You Read What? Book Review: The Dream Thieves

Author: Maggie Stiefvater

Publisher:  Scholastic Press

Date Published:  September 17th 2013

Format: Hardcover

Source: From the publisher for an honest review


Now that the ley lines around Cabeswater have been woken, nothing for Ronan, Gansey, Blue, and Adam will be the same.

Ronan, for one, is falling more and more deeply into his dreams, and his dreams are intruding more and more into waking life.

Meanwhile, some very sinister people are looking for some of the same pieces of the Cabeswater puzzle that Gansey is after…

Number of Days It Took to Read: 1 and 1/2


The Dream Thieves

Gorgeous cover. Love the paint effect.

The Writing Score: 5 out of 5

Recommendation: Must Read

Memorable or Forgettable: Memorable

Rating:  5 out of 5


Yes Yes YES. I love this book sooooo much and I really just want to gush incoherently for the rest of this review but that wouldn’t be fair to those reading it. So enjoy the coherent review:

After I had finished and fallen head over heels in love with The Raven Boys, I couldn’t imagine how this story could possibly have a decent sequel let alone four books. This series was my first from the author, Maggie Stiefvater, and I realized that she was doing something amazing with it: she’s telling a story. There isn’t any real urgency the way you would come to expect with the dystopians floating around or the action-pack adventures in the Young Adult genre. Every other chapter isn’t plagued with “will they or won’t they”. You do have that nagging question of when Glendower will be revealed to us and those very small cliffhangers like the one at the end of Raven Boys where Ronan professes that Chainsaw was dreamt up but those just tend to drift off into the background. Instead, you want to hear more about the characters that inhabit this world. Blue and The Raven Boys. All participating in Gansey’s quest to find a slumbering King but for different reasons.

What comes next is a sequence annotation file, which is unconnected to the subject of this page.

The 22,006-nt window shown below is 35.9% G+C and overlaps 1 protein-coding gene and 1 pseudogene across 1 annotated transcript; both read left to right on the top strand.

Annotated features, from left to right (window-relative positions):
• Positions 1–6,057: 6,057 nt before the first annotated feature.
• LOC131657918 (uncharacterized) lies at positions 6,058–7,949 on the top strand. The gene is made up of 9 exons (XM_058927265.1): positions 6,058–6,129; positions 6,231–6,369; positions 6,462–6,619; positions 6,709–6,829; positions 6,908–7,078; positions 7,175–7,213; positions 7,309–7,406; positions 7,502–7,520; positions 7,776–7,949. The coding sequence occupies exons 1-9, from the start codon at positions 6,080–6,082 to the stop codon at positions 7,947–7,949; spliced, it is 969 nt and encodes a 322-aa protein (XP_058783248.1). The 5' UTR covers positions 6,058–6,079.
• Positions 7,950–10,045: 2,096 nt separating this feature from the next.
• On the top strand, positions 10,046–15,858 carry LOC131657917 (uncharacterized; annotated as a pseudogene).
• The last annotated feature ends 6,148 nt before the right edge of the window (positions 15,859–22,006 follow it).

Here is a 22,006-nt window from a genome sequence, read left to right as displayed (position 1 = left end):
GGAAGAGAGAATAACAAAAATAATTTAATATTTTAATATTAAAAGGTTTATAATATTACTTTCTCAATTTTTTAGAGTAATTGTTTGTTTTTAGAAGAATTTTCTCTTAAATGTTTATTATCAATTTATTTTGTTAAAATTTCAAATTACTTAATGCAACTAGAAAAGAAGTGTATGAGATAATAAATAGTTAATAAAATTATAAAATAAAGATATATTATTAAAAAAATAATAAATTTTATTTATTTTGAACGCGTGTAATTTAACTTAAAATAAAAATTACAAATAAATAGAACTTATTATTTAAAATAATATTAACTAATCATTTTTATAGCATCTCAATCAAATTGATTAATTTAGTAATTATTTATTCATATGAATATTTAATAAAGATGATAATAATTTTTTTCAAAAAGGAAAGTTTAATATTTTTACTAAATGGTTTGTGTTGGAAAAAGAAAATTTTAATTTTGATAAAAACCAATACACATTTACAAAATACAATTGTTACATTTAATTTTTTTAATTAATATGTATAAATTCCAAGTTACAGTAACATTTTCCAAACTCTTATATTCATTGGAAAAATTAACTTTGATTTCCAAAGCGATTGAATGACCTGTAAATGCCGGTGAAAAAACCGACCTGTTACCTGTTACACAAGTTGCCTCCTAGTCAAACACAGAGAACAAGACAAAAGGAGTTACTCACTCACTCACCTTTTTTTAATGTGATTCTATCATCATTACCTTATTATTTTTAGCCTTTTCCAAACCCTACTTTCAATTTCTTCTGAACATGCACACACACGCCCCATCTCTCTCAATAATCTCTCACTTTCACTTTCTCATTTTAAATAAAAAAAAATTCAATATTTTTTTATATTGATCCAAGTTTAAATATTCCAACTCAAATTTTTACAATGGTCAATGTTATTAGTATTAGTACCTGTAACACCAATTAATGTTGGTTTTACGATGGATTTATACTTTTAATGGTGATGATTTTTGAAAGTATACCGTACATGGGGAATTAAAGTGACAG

I enjoyed this book because you have a cast of teenagers with a host of unique issues that they must deal with both within the realm of the real and mystical. If Stiefvater isn’t writing about love and it’s consequences then she’s writing about privilege, obsession, morality, life, death, identity and destiny. Escaping into a world is great but if the people that you’re sharing this world with aren’t authentic then it makes the experience fun but without the bone deep camaraderie that certain books evoke from you, it’s just one of the many summer reading flings.

I like to call this book the book of Ronan because despite the multiple points of views given, it’s very much a story that fleshes out his tough exterior and showcases one of the best character trajectories that I’ve seen in some time. This book came to me at a time when reading for fun was becoming increasingly difficult and my reading passport was looking pretty empty. So if I could say one thing about it, I’d say thank you for given me that love again for the 36 hours it took me to read it.

A. A. Omer

The opinions expressed here are mine and readers are welcome to disagree. In fact, I encourage it! I never believed in putting particular books or authors on some sort of universal pedestal but you’re free to put it on your individualized pedestal because I most certainly will.

2 thoughts on “You Read What? Book Review: The Dream Thieves

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